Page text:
As Elon Musk looks for new ways to make money from Twitter’s he’s facing a much more urgent problem: advertisers are fleeing the platform. Musk said Friday that “Twitter has had a massive drop in revenue” due to advertisers’ concerns about content moderation and other issues raised by activists.
A number of major companies have paused ads in recent days, including GMAudi, Pfizer, General Mills, Volkswagen and others big names who are wary of potential changes to Twitter’s policies as well as the departure of top executives. Industry groups have also expressed concern about brand safety under Musk, and The New York Times reported this week that “IPG, one of the world’s largest advertising companies, issued a recommendation … for clients to temporarily pause their spending on Twitter.”
On Friday, the NAACP joined other civil rights groups in calling for an advertiser boycott of the platform. “It is immoral, dangerous, and highly destructive to our democracy for any advertiser to fund a platform that fuels hate speech, election denialism and conspiracy theories,” NAACP President Derrick Johnson said in a statement.
Advertisers’ pullback amid calls for an ad boycott shows just how quickly Twitter’s ad business has deteriorated under Musk. It also comes barely a week after Musk tried to reassure the industry he didn’t want to turn the platform into a “free-for-all hellscape.” Twitter hi significant spike in hate speech and racial slurs immediately following the news of Musk’s take over of the company. Twitter’s head of security later blamed the activity on coordinated trolling campaign. But the activity further fueled the concerns of civil rights groups, prompting Musk to meet with civil rights leaders this week.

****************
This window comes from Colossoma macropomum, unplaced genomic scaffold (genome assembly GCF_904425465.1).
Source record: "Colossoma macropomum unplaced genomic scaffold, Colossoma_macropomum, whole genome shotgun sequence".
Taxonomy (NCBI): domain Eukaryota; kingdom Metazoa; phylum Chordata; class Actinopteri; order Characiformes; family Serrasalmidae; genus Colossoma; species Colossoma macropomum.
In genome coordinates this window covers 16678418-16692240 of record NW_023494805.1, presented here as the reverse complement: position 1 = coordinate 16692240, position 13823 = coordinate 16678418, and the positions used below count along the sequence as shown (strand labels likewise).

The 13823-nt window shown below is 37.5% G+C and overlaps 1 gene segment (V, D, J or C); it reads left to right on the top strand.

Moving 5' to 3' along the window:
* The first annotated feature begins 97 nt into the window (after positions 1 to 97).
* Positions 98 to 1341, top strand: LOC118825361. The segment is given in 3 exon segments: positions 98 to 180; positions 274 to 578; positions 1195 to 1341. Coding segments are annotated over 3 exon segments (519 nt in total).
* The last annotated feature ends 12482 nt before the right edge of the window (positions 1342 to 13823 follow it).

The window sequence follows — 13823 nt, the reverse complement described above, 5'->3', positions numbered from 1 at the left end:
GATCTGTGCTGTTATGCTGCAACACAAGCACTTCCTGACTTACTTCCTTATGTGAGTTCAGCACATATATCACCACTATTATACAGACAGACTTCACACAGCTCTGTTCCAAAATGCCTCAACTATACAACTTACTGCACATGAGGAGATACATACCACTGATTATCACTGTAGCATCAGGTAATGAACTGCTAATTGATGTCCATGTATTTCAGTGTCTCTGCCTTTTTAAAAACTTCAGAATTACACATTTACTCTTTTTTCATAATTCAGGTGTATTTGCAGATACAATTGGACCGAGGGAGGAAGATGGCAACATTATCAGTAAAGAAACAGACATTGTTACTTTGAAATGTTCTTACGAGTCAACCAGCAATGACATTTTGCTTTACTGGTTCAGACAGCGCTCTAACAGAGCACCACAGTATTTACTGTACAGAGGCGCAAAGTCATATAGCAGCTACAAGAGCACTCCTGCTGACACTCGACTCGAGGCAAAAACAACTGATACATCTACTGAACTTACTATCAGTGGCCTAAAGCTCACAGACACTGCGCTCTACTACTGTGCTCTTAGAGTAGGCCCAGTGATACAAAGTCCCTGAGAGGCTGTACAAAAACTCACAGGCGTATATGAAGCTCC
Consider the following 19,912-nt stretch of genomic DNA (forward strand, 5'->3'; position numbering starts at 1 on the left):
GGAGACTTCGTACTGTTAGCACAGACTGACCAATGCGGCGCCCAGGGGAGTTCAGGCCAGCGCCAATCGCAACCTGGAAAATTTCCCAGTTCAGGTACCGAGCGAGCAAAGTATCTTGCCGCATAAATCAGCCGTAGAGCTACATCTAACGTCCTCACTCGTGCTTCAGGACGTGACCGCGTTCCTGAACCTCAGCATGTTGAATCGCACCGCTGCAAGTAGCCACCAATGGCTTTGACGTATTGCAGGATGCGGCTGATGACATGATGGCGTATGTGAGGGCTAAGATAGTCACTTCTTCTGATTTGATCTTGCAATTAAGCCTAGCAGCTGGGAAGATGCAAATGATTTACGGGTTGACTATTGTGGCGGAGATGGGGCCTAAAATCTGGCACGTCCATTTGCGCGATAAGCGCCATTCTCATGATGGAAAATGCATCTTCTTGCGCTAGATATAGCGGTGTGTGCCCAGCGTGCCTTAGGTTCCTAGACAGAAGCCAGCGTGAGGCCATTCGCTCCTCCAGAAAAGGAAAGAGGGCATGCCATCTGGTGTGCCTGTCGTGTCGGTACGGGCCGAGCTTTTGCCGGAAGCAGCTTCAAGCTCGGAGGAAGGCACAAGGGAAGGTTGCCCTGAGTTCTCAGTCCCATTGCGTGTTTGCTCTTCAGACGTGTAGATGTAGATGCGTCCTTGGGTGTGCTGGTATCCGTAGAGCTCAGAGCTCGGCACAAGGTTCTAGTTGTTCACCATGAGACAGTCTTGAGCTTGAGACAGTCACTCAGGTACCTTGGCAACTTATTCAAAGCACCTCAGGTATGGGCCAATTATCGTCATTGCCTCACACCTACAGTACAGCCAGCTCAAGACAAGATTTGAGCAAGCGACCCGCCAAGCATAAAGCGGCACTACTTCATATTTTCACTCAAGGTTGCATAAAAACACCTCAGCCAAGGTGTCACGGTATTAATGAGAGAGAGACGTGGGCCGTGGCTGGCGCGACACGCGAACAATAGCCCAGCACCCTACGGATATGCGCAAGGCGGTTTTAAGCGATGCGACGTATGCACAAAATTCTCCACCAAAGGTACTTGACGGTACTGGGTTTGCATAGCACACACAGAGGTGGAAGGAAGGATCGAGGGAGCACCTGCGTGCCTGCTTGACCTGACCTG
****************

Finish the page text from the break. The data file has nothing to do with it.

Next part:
On Friday he seemed to blame the drop in ad revenue on many of the same activists. “Twitter has had a massive drop in revenue, due to activist groups pressuring advertisers, even though nothing has changed with content moderation and we did everything we could to appease the activists,” he tweeted.
But a coalition of civil rights groups and activists rejected Musk’s characterization. During a call with reporters on Friday, they said that Musk’s mass layoffs of Twitter staff, including people who work in moderation and safety, undermine the commitments he made following their meeting.
“When you lay off almost 50% of your staff, including teams that are in charge of actually tracking, monitoring and enforcing content moderation rules, that necessarily means that content moderation has changed,” said Jessica González, co-CEO of Free Press.
The group also raised concerns about Musk’s amplification of far-right conspiracies regarding the attack on House Speaker Nancy Pelosi’s husband; it also cited reports the now-CEO could chip away at current Twitter rules protecting trans users. “If Twitter does not take immediate concrete actions that illustrate a true commitment to maintaining best practices that protect users that companies then companies will not support with ad dollars and we’re seeing it happen in real time,” said GLAAD CEO Sarah Ellis.
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